Ten Characteristics of Good Clicker Trainers – Part 4

Here’s the next installment of the article “Ten Characteristics of Good Clicker Trainers”

Part 4: Clicker trainers see every horse as an individual.

1.) Clicker trainers, regardless of the species they are working with, love their animals.
2.) Clicker trainers focus on what they want, not the unwanted behavior.
3.) Clicker trainers are creative.
4.) Clicker trainers see every horse as an individual.

If WHAT we choose to click matters, then just as important is WHO we click.  Clicker trainers know that they need to structure their training to meet the learning needs of each individual horse.  It helps to pick a horse who is a match with your own training style.  If you enjoy easy, pick easy.  Easy horses give you time to think.  They are forgiving and will fill in for you if you make a handling error.  If you want a challenge, consider well what you are getting yourself into.  Are you up for the emotional roller coaster ride this horse will take you on?

At a recent clinic one of the participants had several mustangs.  Her oldest is a 13 year old stallion who was “gathered” when he was five.  When he was captured, there was a miscommunication between the company who caught him and the company who were supposed to transport him.  His herd was left behind in the holding pens for two weeks with little food or water.  Many of the horses died.  He was one of the few survivors.  He was passed around from one horse rescue to another before my client finally adopted him as an essentially untouched and rightfully fearful ten year old.  To say that he was complicated would be the understatement of the year.  He is a deeply troubled, emotionally damaged horse. You can’t start with him at the same point where most other horses begin.  He forces you to be creative, patient and above all persistent.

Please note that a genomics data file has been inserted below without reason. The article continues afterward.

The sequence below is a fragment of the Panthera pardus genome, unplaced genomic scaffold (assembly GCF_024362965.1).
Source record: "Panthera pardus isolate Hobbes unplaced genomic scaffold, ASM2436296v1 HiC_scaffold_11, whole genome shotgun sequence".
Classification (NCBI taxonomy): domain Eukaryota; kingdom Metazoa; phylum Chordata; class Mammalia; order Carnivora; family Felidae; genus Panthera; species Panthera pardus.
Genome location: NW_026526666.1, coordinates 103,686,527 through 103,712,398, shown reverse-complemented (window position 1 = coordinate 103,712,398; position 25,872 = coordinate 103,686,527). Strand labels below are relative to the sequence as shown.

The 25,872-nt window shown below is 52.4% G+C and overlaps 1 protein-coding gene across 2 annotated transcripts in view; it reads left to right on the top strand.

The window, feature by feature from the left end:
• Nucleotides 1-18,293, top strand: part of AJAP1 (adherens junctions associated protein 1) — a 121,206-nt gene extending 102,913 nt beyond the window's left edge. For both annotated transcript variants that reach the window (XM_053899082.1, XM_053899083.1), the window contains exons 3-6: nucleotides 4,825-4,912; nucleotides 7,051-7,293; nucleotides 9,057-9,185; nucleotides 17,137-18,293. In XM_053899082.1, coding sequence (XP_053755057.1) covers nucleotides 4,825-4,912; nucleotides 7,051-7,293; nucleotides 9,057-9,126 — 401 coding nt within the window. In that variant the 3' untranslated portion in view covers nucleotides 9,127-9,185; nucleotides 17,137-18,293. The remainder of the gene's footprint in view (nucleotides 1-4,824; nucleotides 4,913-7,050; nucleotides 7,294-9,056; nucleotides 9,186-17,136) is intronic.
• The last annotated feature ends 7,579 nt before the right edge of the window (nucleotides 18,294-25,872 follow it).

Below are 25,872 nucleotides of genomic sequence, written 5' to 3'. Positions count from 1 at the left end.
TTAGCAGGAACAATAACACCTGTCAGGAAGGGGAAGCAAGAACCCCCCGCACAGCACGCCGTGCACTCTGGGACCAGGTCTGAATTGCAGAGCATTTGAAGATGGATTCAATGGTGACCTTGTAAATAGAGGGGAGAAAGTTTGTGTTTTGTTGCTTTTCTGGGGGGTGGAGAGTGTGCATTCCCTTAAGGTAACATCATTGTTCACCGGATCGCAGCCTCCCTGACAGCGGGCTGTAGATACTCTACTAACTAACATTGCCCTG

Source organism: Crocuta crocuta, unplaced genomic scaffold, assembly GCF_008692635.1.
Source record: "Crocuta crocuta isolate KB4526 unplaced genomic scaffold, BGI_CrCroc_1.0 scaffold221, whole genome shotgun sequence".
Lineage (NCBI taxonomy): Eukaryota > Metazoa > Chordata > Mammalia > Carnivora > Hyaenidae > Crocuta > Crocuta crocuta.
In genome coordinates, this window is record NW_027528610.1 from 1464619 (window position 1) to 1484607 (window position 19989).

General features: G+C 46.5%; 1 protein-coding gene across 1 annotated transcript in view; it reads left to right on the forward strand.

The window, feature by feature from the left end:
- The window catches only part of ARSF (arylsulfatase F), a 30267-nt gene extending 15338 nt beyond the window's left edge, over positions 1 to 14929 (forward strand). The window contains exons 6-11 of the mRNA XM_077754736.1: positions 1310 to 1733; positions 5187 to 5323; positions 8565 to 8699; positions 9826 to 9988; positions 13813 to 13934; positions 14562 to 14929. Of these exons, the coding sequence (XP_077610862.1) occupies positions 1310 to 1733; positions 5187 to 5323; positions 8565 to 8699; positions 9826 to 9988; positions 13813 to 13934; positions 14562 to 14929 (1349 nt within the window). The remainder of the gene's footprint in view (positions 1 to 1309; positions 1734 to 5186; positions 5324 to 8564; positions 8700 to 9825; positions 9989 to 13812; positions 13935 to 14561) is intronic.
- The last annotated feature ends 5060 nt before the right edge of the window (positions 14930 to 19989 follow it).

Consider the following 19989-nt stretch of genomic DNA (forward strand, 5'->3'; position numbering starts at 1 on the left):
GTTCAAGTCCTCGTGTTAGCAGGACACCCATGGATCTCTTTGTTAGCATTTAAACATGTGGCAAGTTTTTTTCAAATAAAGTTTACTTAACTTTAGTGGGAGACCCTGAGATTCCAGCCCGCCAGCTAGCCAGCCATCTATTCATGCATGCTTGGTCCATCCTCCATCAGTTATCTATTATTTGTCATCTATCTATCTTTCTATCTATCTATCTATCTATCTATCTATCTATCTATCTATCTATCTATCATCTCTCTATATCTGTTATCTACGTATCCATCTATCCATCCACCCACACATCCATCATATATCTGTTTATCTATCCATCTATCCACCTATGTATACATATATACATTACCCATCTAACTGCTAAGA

His new person is more than up for the challenge.  She’s an experienced clicker trainer with a broad understanding of learning theory.  She’s both creative and persistent.  And she has other horses which gives her a better understanding of this horse’s unique learning challenges.  Difficult horses take you on a journey of discovery.  If you find yourself with one of these horses already living in your barn, you are in for quite an adventure.  They are the best teacher you will ever have!  If you’re still looking for the perfect equine partner, consider well what sort of emotional journey you want to go on.

One of the best ways to get a quick insight into the type of horse you’re taking on is to do a round or two of basic targeting.  If this is a horse who has not yet encountered clicker training, you’ll learn a lot.  Is he curious?  Does he catch on fast?  Is he more interested in the game and the social attention, or is it the food he’s fixated on?  Is he the timid one who sees the target and plasters himself in the back corner of his paddock?  Or is he the pushy one who touches the target and then demands more, NOW, FASTER!!  Does he grab the treat and then instantly bump the target, or does he chew his carrot slice with slow deliberation while he thinks over the situation?

Which horse would open your heart?  Which one would drive you crazy, or overwhelm your skills?  Simple targeting can give you great insights into the kind of training project you’re about to take on.  And if this is a horse who has already taken up residence both in your barn and in your heart, it will tell you how many proverbial cups of tea you’re likely to be drinking while you figure out the best way into his heart!

Coming soon: Part 5

Your UK Alexandra Kurland Approved
Clicker Training Instructor…..www.smaarthorses.co.uk

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